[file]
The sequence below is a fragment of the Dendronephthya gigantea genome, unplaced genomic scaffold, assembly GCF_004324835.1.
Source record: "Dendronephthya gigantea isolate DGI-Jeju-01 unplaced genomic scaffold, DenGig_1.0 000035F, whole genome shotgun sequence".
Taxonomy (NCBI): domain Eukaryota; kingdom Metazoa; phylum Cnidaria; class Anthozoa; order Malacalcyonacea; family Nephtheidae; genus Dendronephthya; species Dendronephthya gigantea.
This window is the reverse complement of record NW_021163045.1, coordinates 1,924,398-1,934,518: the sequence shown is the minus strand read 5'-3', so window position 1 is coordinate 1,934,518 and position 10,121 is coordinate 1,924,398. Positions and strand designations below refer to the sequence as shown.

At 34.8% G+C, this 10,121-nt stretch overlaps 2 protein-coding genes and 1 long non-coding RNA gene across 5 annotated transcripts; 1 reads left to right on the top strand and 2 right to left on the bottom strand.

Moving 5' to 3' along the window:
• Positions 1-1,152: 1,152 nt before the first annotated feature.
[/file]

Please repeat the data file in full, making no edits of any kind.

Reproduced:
The sequence below is a fragment of the Dendronephthya gigantea genome, unplaced genomic scaffold, assembly GCF_004324835.1.
Source record: "Dendronephthya gigantea isolate DGI-Jeju-01 unplaced genomic scaffold, DenGig_1.0 000035F, whole genome shotgun sequence".
Taxonomy (NCBI): domain Eukaryota; kingdom Metazoa; phylum Cnidaria; class Anthozoa; order Malacalcyonacea; family Nephtheidae; genus Dendronephthya; species Dendronephthya gigantea.
This window is the reverse complement of record NW_021163045.1, coordinates 1,924,398-1,934,518: the sequence shown is the minus strand read 5'-3', so window position 1 is coordinate 1,934,518 and position 10,121 is coordinate 1,924,398. Positions and strand designations below refer to the sequence as shown.

At 34.8% G+C, this 10,121-nt stretch overlaps 2 protein-coding genes and 1 long non-coding RNA gene across 5 annotated transcripts; 1 reads left to right on the top strand and 2 right to left on the bottom strand.

Moving 5' to 3' along the window:
• Positions 1-1,152: 1,152 nt before the first annotated feature.